Classes are highly selective and small, very much like how minorities are a minority in the country. Admission to the faculty is dependent on several criteria. Some of which are listed below,


i)               Must be minority. Qualifications for being a minority need not necessarily be statistical, but is fairly well-indicated by yellow, brown and copper skin. White applicants need not apply.

ii)             Must complete GRE. An unfortunately nonnegotiable university policy.

iii)            TOEFL is optional. Inability to write or speak English well enhances the marginalized minority experience and is a much-prized trait.

iv)            A statement on your minority experience. Written statements on how you are stereotyped in films or at fast food restaurants are stringently encouraged.



While the faculty welcomes illegal immigrant minorities to apply, the faculty is not responsible for any deportment that may result. The faculty in fact encourages deportment. Deportment is a fundamental experience of a minority that is not well explored or developed. Applicants who are successfully deported stand at an enormous advantage of producing works of a truly marginalized nature. Deported applicants can still complete their MMA by completing their required courses online.


Successful applicants will be notified by mail, and upon receiving their acceptance letter they are required to show up in their ethnic minority costumes for their admission interview. T-Shirt and jeans are emblematic of the mainstream majority and should be avoided at any cost by a potential holder of the MMA who celebrates the importance of marginalization.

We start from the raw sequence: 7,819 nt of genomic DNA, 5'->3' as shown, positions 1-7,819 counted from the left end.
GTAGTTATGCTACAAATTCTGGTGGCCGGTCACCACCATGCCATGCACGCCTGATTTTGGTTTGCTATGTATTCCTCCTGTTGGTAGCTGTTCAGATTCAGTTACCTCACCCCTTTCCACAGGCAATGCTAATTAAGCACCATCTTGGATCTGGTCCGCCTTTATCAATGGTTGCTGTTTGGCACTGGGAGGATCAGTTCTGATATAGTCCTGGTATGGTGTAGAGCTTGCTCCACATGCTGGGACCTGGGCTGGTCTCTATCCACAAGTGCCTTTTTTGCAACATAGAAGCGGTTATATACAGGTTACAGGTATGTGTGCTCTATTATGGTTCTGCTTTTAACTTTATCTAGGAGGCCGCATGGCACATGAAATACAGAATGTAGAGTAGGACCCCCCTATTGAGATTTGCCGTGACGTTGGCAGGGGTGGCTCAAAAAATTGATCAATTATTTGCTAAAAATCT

As a minor faculty holding classes for minorities, absolutely no funding and scholarship will be offered to all successful applicants.


The Faculty of Marginalized-Minority Arts in Creative Writing looks forward to receiving you.



Alènn  Sjørn Yang Bârrala-Cruz


Dec. 25th, 2008

A Swedish Christmas Dinner 2008

 Su and Christian were gracious to invite us (Alwyn and I) over to their Condominium located at Tanjong Rhu for a special Swedish Christmas Dinner. In all honesty. I have no idea what a Swedish Christmas dinner is going to be of any difference to that a typical Christmas dinner. I just have had a gut feeling that Turkey won't be on the menu.

When I reached Aljunied MRT station, it was unfortunately pouring. While I was upset by the prospect of arriving at the dinner drenched, I sought comfort that it was at least cool. In America or Europe and Sweden for that matter, snow usually follows rain. But in Singapore, rain is as much as you get. And one would think that Singaporeans would have gotten the hang of it by now... 

I recognized Cedric, Alwyn's friend from France who was invited to dinner since Sharmini could not make it. Her loss... Alwyn was really thoughtful to have Cedric over at Su and Christian's for dinner. I mean Cedric is like pretty much alone in Singapore and not to mention that this would be his FIRST Christmas spent out of Paris. He told me that he actually forgot that it was Christmas already. When he was in Paris, all the "signs" of Christmas would be present - the rapid drop in temperature, the snow, the decorations about his home and how Paris would be transformed. In Singapore, he saw none of those. He couldn't tell Christmas Eve in Singapore apart from any other day in Singapore. I thought that was a pretty interesting comment. I apologize for the apparent cultural sterility of Singapore, and I have to agree with Cedric on this part. No matter how hard the Singapore Tourism tried to convince the world otherwise, "Christmas in the Tropics" is as bad an idea as any other. NO ONE spends Christmas in the Tropics...